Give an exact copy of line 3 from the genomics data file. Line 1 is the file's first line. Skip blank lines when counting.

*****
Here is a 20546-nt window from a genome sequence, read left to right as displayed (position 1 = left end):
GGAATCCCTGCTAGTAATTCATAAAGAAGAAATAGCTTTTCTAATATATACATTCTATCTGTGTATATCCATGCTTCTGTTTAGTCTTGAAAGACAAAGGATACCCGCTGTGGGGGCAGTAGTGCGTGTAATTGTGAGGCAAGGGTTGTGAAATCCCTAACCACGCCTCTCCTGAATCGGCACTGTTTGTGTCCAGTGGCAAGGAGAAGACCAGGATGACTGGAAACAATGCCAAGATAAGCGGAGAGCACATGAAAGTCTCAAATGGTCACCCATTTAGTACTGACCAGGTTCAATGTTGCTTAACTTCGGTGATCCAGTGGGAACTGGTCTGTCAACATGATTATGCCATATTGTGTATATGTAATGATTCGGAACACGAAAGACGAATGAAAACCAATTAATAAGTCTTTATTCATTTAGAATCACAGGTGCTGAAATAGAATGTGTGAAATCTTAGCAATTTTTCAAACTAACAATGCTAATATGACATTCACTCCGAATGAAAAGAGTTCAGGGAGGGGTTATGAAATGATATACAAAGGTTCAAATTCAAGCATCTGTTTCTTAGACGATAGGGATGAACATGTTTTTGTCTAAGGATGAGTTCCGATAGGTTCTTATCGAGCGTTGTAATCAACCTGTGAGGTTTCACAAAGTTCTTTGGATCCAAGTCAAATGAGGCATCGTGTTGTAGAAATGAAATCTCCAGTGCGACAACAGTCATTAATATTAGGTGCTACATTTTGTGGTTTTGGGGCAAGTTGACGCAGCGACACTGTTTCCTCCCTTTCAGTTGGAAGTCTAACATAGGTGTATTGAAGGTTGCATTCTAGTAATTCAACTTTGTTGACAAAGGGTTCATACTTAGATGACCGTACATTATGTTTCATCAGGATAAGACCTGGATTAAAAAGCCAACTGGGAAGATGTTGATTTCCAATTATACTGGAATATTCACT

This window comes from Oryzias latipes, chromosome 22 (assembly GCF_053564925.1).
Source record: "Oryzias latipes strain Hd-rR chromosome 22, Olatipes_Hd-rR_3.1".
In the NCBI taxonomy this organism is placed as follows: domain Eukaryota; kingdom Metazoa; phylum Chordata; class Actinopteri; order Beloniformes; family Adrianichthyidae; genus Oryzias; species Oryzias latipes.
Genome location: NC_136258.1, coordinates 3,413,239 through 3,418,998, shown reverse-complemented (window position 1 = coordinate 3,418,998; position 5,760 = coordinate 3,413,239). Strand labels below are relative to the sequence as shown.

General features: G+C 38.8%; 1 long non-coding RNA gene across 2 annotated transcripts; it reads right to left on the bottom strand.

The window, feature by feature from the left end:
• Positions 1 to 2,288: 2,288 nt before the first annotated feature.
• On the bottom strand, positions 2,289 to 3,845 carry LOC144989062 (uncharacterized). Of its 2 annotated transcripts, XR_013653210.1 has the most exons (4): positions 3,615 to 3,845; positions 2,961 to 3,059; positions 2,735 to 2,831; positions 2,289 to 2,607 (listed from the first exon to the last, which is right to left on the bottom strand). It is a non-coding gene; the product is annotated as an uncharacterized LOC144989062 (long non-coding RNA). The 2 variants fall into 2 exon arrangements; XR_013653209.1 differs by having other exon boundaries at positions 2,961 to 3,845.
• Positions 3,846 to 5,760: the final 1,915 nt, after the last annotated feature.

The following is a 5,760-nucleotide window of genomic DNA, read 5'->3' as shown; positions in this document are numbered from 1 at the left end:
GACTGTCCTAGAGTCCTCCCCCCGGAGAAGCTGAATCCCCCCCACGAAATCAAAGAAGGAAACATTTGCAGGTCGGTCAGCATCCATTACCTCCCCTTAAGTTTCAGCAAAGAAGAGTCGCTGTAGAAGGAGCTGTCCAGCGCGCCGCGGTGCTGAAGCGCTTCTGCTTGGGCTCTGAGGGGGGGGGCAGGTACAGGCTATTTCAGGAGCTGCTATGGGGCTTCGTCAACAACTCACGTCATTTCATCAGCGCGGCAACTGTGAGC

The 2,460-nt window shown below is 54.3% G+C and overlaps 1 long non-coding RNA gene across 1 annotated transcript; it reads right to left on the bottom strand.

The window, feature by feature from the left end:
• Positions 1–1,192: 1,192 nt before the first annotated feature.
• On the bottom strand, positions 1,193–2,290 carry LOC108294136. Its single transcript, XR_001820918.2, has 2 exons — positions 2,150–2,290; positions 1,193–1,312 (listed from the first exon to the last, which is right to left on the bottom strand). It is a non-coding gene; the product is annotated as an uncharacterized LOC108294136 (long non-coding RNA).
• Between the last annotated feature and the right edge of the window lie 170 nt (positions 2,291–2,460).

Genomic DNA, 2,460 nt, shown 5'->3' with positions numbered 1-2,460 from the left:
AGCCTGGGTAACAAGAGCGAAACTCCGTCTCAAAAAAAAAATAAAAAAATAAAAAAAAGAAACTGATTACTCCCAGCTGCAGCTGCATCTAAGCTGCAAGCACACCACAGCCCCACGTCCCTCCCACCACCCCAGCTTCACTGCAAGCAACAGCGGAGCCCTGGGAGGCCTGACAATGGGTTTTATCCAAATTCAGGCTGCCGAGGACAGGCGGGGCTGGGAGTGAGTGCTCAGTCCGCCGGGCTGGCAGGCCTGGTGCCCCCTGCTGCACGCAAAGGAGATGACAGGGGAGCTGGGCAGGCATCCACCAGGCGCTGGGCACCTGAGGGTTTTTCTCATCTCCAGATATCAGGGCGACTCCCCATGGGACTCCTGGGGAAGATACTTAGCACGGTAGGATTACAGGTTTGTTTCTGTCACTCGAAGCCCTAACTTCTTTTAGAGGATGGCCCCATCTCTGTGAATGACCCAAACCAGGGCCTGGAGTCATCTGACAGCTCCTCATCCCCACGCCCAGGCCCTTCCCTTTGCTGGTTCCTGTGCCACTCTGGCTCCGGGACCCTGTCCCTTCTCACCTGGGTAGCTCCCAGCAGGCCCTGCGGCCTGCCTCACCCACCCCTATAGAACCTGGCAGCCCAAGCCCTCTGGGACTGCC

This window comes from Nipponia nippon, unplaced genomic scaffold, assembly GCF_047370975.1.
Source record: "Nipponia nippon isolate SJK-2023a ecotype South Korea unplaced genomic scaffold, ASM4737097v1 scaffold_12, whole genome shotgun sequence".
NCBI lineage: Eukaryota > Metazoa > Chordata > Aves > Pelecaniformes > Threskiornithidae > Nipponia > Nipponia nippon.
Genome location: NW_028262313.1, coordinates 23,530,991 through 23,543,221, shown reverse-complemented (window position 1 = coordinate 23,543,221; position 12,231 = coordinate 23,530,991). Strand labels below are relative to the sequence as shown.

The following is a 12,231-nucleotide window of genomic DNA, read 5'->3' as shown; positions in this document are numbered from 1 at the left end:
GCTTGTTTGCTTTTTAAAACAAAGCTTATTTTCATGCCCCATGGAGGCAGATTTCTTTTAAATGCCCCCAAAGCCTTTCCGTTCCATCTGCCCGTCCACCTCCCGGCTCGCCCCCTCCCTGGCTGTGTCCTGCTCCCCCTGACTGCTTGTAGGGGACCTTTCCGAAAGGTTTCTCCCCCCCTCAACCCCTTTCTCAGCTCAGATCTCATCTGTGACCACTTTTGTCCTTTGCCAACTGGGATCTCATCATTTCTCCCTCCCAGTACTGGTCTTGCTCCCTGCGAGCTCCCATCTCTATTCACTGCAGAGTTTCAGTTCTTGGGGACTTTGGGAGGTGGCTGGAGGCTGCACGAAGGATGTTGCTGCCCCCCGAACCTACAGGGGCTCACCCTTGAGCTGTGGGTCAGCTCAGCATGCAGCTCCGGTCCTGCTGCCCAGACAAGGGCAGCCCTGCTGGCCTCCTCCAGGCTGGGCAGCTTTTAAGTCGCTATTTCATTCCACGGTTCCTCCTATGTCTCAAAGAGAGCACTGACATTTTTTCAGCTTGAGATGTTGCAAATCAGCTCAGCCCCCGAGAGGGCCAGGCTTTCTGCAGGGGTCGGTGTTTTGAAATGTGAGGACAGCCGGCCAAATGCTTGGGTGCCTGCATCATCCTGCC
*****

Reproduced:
This window comes from Oryzias latipes, chromosome 22 (assembly GCF_053564925.1).